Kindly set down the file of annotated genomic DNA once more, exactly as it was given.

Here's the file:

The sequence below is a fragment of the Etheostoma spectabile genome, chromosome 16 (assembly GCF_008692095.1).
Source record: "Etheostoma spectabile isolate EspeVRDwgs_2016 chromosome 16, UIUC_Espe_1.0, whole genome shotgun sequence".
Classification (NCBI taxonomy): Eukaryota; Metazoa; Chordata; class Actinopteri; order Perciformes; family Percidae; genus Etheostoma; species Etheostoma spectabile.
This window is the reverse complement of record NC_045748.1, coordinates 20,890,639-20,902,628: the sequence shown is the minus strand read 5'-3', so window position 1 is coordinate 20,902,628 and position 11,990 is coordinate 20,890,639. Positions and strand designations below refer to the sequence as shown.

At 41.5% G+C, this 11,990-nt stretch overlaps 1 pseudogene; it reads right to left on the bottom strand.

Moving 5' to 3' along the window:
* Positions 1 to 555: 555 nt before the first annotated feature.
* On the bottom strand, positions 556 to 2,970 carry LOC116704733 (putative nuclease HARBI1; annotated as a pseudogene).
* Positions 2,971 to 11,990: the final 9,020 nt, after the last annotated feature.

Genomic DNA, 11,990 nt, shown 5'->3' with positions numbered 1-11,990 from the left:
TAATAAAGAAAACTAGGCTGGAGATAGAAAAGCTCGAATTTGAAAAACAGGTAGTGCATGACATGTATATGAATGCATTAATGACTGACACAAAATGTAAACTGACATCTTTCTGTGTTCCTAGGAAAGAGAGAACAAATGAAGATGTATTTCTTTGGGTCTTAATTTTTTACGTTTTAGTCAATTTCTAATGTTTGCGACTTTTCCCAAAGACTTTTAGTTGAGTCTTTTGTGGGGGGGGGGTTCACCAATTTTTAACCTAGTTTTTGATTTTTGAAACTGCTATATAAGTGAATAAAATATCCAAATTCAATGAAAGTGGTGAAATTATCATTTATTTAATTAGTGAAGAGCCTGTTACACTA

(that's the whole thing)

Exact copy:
The sequence below is a fragment of the Etheostoma spectabile genome, chromosome 16 (assembly GCF_008692095.1).
Source record: "Etheostoma spectabile isolate EspeVRDwgs_2016 chromosome 16, UIUC_Espe_1.0, whole genome shotgun sequence".
Classification (NCBI taxonomy): Eukaryota; Metazoa; Chordata; class Actinopteri; order Perciformes; family Percidae; genus Etheostoma; species Etheostoma spectabile.
This window is the reverse complement of record NC_045748.1, coordinates 20,890,639-20,902,628: the sequence shown is the minus strand read 5'-3', so window position 1 is coordinate 20,902,628 and position 11,990 is coordinate 20,890,639. Positions and strand designations below refer to the sequence as shown.

At 41.5% G+C, this 11,990-nt stretch overlaps 1 pseudogene; it reads right to left on the bottom strand.

Moving 5' to 3' along the window:
* Positions 1 to 555: 555 nt before the first annotated feature.
* On the bottom strand, positions 556 to 2,970 carry LOC116704733 (putative nuclease HARBI1; annotated as a pseudogene).
* Positions 2,971 to 11,990: the final 9,020 nt, after the last annotated feature.

Genomic DNA, 11,990 nt, shown 5'->3' with positions numbered 1-11,990 from the left:
TAATAAAGAAAACTAGGCTGGAGATAGAAAAGCTCGAATTTGAAAAACAGGTAGTGCATGACATGTATATGAATGCATTAATGACTGACACAAAATGTAAACTGACATCTTTCTGTGTTCCTAGGAAAGAGAGAACAAATGAAGATGTATTTCTTTGGGTCTTAATTTTTTACGTTTTAGTCAATTTCTAATGTTTGCGACTTTTCCCAAAGACTTTTAGTTGAGTCTTTTGTGGGGGGGGGGTTCACCAATTTTTAACCTAGTTTTTGATTTTTGAAACTGCTATATAAGTGAATAAAATATCCAAATTCAATGAAAGTGGTGAAATTATCATTTATTTAATTAGTGAAGAGCCTGTTACACTA